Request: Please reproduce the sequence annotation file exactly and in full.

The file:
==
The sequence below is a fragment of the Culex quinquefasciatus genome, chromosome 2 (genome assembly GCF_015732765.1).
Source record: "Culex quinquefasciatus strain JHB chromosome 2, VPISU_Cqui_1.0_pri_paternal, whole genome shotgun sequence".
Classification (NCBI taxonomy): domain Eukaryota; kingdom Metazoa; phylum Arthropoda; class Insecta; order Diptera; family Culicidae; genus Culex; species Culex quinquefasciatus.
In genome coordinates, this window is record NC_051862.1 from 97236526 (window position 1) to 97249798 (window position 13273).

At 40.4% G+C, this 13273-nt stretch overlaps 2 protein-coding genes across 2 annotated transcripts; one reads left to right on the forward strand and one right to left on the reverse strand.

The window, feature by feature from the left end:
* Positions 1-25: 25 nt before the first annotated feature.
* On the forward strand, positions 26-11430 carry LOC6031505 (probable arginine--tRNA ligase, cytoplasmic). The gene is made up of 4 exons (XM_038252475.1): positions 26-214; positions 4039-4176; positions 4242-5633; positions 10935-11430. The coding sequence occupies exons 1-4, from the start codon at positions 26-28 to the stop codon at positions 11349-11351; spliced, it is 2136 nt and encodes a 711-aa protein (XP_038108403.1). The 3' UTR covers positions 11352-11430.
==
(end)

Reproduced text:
The sequence below is a fragment of the Culex quinquefasciatus genome, chromosome 2 (genome assembly GCF_015732765.1).
Source record: "Culex quinquefasciatus strain JHB chromosome 2, VPISU_Cqui_1.0_pri_paternal, whole genome shotgun sequence".
Classification (NCBI taxonomy): domain Eukaryota; kingdom Metazoa; phylum Arthropoda; class Insecta; order Diptera; family Culicidae; genus Culex; species Culex quinquefasciatus.
In genome coordinates, this window is record NC_051862.1 from 97236526 (window position 1) to 97249798 (window position 13273).

At 40.4% G+C, this 13273-nt stretch overlaps 2 protein-coding genes across 2 annotated transcripts; one reads left to right on the forward strand and one right to left on the reverse strand.

The window, feature by feature from the left end:
* Positions 1-25: 25 nt before the first annotated feature.
* On the forward strand, positions 26-11430 carry LOC6031505 (probable arginine--tRNA ligase, cytoplasmic). The gene is made up of 4 exons (XM_038252475.1): positions 26-214; positions 4039-4176; positions 4242-5633; positions 10935-11430. The coding sequence occupies exons 1-4, from the start codon at positions 26-28 to the stop codon at positions 11349-11351; spliced, it is 2136 nt and encodes a 711-aa protein (XP_038108403.1). The 3' UTR covers positions 11352-11430.